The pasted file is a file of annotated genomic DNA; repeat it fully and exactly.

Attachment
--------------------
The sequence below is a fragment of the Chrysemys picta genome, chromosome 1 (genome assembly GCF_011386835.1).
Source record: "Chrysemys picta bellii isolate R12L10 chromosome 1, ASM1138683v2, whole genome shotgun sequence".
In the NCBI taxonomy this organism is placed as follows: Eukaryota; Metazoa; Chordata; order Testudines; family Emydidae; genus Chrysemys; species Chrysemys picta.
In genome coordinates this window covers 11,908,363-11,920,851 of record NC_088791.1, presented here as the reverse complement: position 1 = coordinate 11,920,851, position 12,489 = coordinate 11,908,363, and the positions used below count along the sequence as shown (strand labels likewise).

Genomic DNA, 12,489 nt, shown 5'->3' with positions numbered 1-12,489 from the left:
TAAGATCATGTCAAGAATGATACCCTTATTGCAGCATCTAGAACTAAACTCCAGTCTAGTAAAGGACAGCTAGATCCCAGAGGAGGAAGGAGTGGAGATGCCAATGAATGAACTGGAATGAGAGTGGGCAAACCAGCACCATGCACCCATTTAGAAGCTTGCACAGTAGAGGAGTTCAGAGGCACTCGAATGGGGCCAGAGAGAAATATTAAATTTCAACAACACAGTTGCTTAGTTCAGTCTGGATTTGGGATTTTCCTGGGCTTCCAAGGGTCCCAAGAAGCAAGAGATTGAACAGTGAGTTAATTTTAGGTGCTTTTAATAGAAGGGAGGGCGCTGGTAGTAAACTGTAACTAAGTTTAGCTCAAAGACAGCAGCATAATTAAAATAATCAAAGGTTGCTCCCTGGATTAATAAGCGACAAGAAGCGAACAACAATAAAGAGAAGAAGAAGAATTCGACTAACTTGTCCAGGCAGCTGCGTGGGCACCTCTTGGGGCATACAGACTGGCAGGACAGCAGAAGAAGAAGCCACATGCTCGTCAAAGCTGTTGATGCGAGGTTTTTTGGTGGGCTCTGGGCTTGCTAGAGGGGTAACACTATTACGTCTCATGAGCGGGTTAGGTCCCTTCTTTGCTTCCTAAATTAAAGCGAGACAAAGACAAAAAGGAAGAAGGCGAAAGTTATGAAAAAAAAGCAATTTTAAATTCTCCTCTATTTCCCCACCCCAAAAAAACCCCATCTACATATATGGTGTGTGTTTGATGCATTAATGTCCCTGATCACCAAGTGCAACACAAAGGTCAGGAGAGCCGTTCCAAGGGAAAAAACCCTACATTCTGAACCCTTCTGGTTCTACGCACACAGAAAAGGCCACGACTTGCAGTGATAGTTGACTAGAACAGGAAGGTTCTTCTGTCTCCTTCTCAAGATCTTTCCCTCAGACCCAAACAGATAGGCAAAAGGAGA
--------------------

The sequence below is a fragment of the Chrysemys picta genome, chromosome 1 (genome assembly GCF_011386835.1).
Source record: "Chrysemys picta bellii isolate R12L10 chromosome 1, ASM1138683v2, whole genome shotgun sequence".
In the NCBI taxonomy this organism is placed as follows: Eukaryota; Metazoa; Chordata; order Testudines; family Emydidae; genus Chrysemys; species Chrysemys picta.
In genome coordinates this window covers 11,908,363-11,920,851 of record NC_088791.1, presented here as the reverse complement: position 1 = coordinate 11,920,851, position 12,489 = coordinate 11,908,363, and the positions used below count along the sequence as shown (strand labels likewise).

Genomic DNA, 12,489 nt, shown 5'->3' with positions numbered 1-12,489 from the left:
TAAGATCATGTCAAGAATGATACCCTTATTGCAGCATCTAGAACTAAACTCCAGTCTAGTAAAGGACAGCTAGATCCCAGAGGAGGAAGGAGTGGAGATGCCAATGAATGAACTGGAATGAGAGTGGGCAAACCAGCACCATGCACCCATTTAGAAGCTTGCACAGTAGAGGAGTTCAGAGGCACTCGAATGGGGCCAGAGAGAAATATTAAATTTCAACAACACAGTTGCTTAGTTCAGTCTGGATTTGGGATTTTCCTGGGCTTCCAAGGGTCCCAAGAAGCAAGAGATTGAACAGTGAGTTAATTTTAGGTGCTTTTAATAGAAGGGAGGGCGCTGGTAGTAAACTGTAACTAAGTTTAGCTCAAAGACAGCAGCATAATTAAAATAATCAAAGGTTGCTCCCTGGATTAATAAGCGACAAGAAGCGAACAACAATAAAGAGAAGAAGAAGAATTCGACTAACTTGTCCAGGCAGCTGCGTGGGCACCTCTTGGGGCATACAGACTGGCAGGACAGCAGAAGAAGAAGCCACATGCTCGTCAAAGCTGTTGATGCGAGGTTTTTTGGTGGGCTCTGGGCTTGCTAGAGGGGTAACACTATTACGTCTCATGAGCGGGTTAGGTCCCTTCTTTGCTTCCTAAATTAAAGCGAGACAAAGACAAAAAGGAAGAAGGCGAAAGTTATGAAAAAAAAGCAATTTTAAATTCTCCTCTATTTCCCCACCCCAAAAAAACCCCATCTACATATATGGTGTGTGTTTGATGCATTAATGTCCCTGATCACCAAGTGCAACACAAAGGTCAGGAGAGCCGTTCCAAGGGAAAAAACCCTACATTCTGAACCCTTCTGGTTCTACGCACACAGAAAAGGCCACGACTTGCAGTGATAGTTGACTAGAACAGGAAGGTTCTTCTGTCTCCTTCTCAAGATCTTTCCCTCAGACCCAAACAGATAGGCAAAAGGAGA